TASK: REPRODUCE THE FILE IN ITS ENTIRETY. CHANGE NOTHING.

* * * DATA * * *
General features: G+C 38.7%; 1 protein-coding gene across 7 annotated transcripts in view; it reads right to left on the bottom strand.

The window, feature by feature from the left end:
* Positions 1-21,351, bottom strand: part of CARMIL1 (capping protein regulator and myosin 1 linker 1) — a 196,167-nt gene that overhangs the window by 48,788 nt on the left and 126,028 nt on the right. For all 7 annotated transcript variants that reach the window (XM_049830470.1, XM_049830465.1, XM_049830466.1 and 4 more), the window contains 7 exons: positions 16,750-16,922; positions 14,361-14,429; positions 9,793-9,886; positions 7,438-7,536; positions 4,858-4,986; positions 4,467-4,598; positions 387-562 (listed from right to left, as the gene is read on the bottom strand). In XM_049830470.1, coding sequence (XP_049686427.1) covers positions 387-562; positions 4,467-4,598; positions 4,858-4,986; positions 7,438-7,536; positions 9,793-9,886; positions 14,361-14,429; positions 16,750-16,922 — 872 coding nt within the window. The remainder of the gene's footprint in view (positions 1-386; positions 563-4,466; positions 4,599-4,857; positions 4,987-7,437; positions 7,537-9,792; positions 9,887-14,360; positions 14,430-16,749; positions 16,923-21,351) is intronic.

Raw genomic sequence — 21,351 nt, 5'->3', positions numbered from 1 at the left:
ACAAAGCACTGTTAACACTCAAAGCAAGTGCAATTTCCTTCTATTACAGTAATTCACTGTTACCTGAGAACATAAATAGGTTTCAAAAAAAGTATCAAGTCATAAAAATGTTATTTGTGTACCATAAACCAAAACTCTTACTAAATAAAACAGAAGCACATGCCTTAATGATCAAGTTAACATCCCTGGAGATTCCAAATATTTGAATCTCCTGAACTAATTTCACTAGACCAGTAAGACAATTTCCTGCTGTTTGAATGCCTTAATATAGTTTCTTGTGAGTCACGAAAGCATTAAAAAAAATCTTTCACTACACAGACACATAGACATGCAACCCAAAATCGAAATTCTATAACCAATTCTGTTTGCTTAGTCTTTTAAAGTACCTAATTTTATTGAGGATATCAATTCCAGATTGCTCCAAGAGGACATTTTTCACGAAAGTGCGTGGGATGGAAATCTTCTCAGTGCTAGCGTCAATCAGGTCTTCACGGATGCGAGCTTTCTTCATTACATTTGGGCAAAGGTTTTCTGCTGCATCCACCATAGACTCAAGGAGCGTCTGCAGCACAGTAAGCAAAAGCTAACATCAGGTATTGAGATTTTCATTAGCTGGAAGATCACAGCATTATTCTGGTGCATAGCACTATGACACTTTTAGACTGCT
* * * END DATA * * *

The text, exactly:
General features: G+C 38.7%; 1 protein-coding gene across 7 annotated transcripts in view; it reads right to left on the bottom strand.

The window, feature by feature from the left end:
* Positions 1-21,351, bottom strand: part of CARMIL1 (capping protein regulator and myosin 1 linker 1) — a 196,167-nt gene that overhangs the window by 48,788 nt on the left and 126,028 nt on the right. For all 7 annotated transcript variants that reach the window (XM_049830470.1, XM_049830465.1, XM_049830466.1 and 4 more), the window contains 7 exons: positions 16,750-16,922; positions 14,361-14,429; positions 9,793-9,886; positions 7,438-7,536; positions 4,858-4,986; positions 4,467-4,598; positions 387-562 (listed from right to left, as the gene is read on the bottom strand). In XM_049830470.1, coding sequence (XP_049686427.1) covers positions 387-562; positions 4,467-4,598; positions 4,858-4,986; positions 7,438-7,536; positions 9,793-9,886; positions 14,361-14,429; positions 16,750-16,922 — 872 coding nt within the window. The remainder of the gene's footprint in view (positions 1-386; positions 563-4,466; positions 4,599-4,857; positions 4,987-7,437; positions 7,537-9,792; positions 9,887-14,360; positions 14,430-16,749; positions 16,923-21,351) is intronic.

Raw genomic sequence — 21,351 nt, 5'->3', positions numbered from 1 at the left:
ACAAAGCACTGTTAACACTCAAAGCAAGTGCAATTTCCTTCTATTACAGTAATTCACTGTTACCTGAGAACATAAATAGGTTTCAAAAAAAGTATCAAGTCATAAAAATGTTATTTGTGTACCATAAACCAAAACTCTTACTAAATAAAACAGAAGCACATGCCTTAATGATCAAGTTAACATCCCTGGAGATTCCAAATATTTGAATCTCCTGAACTAATTTCACTAGACCAGTAAGACAATTTCCTGCTGTTTGAATGCCTTAATATAGTTTCTTGTGAGTCACGAAAGCATTAAAAAAAATCTTTCACTACACAGACACATAGACATGCAACCCAAAATCGAAATTCTATAACCAATTCTGTTTGCTTAGTCTTTTAAAGTACCTAATTTTATTGAGGATATCAATTCCAGATTGCTCCAAGAGGACATTTTTCACGAAAGTGCGTGGGATGGAAATCTTCTCAGTGCTAGCGTCAATCAGGTCTTCACGGATGCGAGCTTTCTTCATTACATTTGGGCAAAGGTTTTCTGCTGCATCCACCATAGACTCAAGGAGCGTCTGCAGCACAGTAAGCAAAAGCTAACATCAGGTATTGAGATTTTCATTAGCTGGAAGATCACAGCATTATTCTGGTGCATAGCACTATGACACTTTTAGACTGCT